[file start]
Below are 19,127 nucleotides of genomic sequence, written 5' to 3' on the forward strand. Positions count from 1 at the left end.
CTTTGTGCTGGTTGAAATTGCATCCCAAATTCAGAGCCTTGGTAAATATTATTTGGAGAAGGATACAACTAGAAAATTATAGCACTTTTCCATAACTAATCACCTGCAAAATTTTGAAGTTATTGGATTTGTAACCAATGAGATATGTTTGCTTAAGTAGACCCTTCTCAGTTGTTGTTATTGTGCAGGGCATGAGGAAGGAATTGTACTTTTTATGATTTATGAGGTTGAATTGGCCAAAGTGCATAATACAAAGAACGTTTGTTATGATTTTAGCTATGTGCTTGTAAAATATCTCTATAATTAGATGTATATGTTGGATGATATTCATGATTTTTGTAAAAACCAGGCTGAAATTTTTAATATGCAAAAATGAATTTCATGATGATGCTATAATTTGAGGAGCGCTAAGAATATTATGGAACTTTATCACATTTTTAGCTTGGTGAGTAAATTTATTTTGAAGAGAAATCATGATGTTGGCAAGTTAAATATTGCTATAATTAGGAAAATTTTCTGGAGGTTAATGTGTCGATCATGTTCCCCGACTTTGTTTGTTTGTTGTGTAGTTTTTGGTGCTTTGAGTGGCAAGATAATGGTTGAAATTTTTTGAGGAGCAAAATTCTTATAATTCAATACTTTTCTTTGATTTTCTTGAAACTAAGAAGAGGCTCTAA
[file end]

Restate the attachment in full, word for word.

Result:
Below are 19,127 nucleotides of genomic sequence, written 5' to 3' on the forward strand. Positions count from 1 at the left end.
CTTTGTGCTGGTTGAAATTGCATCCCAAATTCAGAGCCTTGGTAAATATTATTTGGAGAAGGATACAACTAGAAAATTATAGCACTTTTCCATAACTAATCACCTGCAAAATTTTGAAGTTATTGGATTTGTAACCAATGAGATATGTTTGCTTAAGTAGACCCTTCTCAGTTGTTGTTATTGTGCAGGGCATGAGGAAGGAATTGTACTTTTTATGATTTATGAGGTTGAATTGGCCAAAGTGCATAATACAAAGAACGTTTGTTATGATTTTAGCTATGTGCTTGTAAAATATCTCTATAATTAGATGTATATGTTGGATGATATTCATGATTTTTGTAAAAACCAGGCTGAAATTTTTAATATGCAAAAATGAATTTCATGATGATGCTATAATTTGAGGAGCGCTAAGAATATTATGGAACTTTATCACATTTTTAGCTTGGTGAGTAAATTTATTTTGAAGAGAAATCATGATGTTGGCAAGTTAAATATTGCTATAATTAGGAAAATTTTCTGGAGGTTAATGTGTCGATCATGTTCCCCGACTTTGTTTGTTTGTTGTGTAGTTTTTGGTGCTTTGAGTGGCAAGATAATGGTTGAAATTTTTTGAGGAGCAAAATTCTTATAATTCAATACTTTTCTTTGATTTTCTTGAAACTAAGAAGAGGCTCTAA